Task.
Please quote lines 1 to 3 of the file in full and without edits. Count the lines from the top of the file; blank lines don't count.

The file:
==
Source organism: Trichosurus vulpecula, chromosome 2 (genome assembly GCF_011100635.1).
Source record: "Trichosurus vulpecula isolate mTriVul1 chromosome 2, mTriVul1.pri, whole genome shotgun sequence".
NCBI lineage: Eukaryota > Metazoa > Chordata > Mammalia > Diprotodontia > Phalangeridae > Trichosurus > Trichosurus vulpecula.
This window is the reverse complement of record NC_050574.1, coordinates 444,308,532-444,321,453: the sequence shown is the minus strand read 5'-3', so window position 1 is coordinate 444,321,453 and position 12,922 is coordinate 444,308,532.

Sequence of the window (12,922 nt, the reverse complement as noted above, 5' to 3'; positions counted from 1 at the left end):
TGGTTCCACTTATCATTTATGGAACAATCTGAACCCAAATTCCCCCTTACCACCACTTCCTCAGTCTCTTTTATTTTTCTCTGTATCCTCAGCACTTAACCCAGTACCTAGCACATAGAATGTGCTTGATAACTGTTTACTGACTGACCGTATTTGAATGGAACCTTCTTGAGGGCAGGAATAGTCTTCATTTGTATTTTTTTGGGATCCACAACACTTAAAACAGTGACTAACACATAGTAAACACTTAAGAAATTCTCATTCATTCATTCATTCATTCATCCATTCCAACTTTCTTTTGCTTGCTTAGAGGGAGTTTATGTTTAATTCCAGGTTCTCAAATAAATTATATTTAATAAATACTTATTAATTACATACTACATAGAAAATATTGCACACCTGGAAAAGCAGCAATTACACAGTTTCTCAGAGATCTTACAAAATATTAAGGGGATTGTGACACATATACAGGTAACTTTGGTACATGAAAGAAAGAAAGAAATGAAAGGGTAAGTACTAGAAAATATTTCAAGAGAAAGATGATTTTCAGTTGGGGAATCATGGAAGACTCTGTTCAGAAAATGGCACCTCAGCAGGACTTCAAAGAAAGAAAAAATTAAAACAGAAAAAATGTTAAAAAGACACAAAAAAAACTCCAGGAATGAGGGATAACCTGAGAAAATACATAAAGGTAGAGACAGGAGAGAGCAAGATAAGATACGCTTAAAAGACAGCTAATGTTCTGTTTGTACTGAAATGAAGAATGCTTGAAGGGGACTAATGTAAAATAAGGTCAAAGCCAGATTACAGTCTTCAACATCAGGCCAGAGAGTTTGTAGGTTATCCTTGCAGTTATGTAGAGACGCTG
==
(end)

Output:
Source organism: Trichosurus vulpecula, chromosome 2 (genome assembly GCF_011100635.1).
Source record: "Trichosurus vulpecula isolate mTriVul1 chromosome 2, mTriVul1.pri, whole genome shotgun sequence".
NCBI lineage: Eukaryota > Metazoa > Chordata > Mammalia > Diprotodontia > Phalangeridae > Trichosurus > Trichosurus vulpecula.